Meet Ashton! She is a teammate on our women's buying team and works with brands like Corral, Not Rated, and Miss Me. As you can tell from her desk, she is usually submersed in leather samples and boots. Today, she's going to be taking us through the steps of properly trying on and fitting into a new boot.
Before you try on a new boot, here are a couple of things to consider:
Determine your foot size. Most people have one foot that is slightly longer than the other, so ask to try on a boot that is the size of the longer foot. You can always go down a size if the boot seems too large.
What kind of socks do you wear? The thickness of your socks can affect the size of your boots. When trying on new boots, use the same style of socks that you would wear on a daily basis. This will give you a more accurate fitting.
To fit your new boot, follow these five steps:
Step 1: Take a seat on a bench or chair. It's important to take your time. Make sure you're not in a rush and have plenty of time to try on different styles, fits, and looks.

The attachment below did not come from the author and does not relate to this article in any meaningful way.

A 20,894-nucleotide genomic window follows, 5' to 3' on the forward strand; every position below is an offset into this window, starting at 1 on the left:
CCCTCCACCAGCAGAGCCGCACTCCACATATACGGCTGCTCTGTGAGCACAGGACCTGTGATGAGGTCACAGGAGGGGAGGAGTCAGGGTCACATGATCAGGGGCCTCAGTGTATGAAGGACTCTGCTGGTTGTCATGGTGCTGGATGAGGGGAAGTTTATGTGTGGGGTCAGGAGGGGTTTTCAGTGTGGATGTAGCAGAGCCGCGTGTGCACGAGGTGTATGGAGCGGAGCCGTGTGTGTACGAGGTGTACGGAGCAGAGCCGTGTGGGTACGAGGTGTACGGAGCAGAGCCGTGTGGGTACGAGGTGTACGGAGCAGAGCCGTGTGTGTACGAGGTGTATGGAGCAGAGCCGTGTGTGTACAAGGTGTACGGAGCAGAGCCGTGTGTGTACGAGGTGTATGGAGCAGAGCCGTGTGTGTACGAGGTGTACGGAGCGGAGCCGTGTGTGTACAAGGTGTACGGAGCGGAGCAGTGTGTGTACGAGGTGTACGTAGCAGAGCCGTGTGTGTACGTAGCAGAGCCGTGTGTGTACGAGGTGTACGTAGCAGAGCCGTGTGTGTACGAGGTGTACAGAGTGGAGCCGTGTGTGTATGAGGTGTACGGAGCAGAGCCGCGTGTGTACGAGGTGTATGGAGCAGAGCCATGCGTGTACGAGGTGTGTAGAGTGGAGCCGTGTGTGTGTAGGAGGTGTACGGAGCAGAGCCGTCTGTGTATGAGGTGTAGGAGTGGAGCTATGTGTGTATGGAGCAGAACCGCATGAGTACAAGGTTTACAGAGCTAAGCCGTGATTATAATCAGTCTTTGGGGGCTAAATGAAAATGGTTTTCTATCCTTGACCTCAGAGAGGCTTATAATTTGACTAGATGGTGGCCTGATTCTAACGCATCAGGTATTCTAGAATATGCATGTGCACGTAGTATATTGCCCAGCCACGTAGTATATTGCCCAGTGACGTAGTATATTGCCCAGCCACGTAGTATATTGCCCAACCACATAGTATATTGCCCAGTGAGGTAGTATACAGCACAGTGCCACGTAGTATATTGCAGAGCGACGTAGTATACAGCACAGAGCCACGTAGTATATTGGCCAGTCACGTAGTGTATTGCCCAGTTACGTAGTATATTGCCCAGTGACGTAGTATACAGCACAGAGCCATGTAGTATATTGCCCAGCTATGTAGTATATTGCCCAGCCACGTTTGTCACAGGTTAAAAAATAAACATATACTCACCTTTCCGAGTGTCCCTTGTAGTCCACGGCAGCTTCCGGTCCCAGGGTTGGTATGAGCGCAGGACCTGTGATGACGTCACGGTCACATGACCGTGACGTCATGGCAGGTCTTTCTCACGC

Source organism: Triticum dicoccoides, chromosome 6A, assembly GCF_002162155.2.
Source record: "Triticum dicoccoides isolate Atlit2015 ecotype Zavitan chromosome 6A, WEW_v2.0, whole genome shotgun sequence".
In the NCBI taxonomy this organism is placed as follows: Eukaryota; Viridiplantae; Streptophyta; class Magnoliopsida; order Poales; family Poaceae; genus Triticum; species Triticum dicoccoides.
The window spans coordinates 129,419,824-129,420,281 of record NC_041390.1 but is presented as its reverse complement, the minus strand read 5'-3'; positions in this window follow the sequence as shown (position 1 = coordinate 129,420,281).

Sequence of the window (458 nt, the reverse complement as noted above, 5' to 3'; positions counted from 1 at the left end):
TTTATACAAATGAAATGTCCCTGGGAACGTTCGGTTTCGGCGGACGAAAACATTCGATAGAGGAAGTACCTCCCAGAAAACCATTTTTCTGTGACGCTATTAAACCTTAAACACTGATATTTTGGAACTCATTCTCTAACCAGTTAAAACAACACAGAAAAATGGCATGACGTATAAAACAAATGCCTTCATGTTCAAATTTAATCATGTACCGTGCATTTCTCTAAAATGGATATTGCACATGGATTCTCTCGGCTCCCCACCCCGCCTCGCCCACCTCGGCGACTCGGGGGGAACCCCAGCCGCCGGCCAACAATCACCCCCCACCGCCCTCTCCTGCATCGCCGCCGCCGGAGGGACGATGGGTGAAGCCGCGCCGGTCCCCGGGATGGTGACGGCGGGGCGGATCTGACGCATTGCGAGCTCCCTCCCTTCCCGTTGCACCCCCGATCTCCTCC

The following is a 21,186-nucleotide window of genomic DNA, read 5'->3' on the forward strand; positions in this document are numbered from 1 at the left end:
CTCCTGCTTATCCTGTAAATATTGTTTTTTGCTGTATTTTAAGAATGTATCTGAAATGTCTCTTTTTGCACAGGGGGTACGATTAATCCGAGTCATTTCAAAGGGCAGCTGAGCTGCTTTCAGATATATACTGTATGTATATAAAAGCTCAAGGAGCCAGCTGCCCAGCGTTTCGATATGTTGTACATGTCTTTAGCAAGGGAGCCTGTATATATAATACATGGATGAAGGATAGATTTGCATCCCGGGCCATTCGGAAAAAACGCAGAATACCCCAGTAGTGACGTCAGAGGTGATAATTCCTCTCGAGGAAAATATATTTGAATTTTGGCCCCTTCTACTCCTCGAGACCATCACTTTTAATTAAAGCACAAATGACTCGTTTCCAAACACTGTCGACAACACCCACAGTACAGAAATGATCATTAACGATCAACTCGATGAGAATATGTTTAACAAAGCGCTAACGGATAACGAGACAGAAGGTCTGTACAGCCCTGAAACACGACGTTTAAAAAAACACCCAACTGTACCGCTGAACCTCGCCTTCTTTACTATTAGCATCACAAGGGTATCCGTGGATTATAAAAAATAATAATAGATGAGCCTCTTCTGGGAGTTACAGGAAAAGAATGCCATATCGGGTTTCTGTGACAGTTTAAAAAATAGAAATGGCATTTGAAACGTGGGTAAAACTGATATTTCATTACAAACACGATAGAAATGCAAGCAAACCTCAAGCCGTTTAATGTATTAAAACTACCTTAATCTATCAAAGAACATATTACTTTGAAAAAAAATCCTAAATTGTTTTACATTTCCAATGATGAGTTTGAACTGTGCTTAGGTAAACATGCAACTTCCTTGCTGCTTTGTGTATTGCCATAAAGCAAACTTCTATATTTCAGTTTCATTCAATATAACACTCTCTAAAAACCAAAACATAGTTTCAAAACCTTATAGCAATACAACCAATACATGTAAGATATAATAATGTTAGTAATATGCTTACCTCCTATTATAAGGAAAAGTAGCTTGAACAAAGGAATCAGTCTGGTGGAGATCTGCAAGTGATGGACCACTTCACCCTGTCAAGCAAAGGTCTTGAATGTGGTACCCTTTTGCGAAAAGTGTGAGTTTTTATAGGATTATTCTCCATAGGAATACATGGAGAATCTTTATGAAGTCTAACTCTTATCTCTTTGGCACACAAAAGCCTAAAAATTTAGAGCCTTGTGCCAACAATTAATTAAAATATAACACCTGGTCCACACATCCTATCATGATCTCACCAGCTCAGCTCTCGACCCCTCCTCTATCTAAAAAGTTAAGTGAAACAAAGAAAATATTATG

Step 2: Angle your foot downward into the shaft of the boot. Point your toes, and dive in!
Step 3: Grab the pull straps on each side of the boot and pull until you feel a slight resistance and your foot reaches the heel/counter. Then, stand up and step down into the boot allowing your foot to completely enter the boot. Essentially, you want to stand into the boot. Listen for a "pop" sound right when your heel slides into place - the sign of a proper fit.
Step 4: Style to your liking. If you usually tuck your jeans into your boot, try it now. If you're more of a bootcut regular, check to see if you like the way the boot fits under your jeans.
Step 5: Once the boots are on, there should be just enough room for your toes to move slightly. Walk around. How do they feel? You should feel a certain snugness that also provides room for comfort.
Now you're ready to find the perfect pair of boots for your feet. Head into your local Buckle store or visit Buckle.com to check out our exclusive boot collection. Boot experts, what are we missing? Comment below with any other boot tips you've found along the way!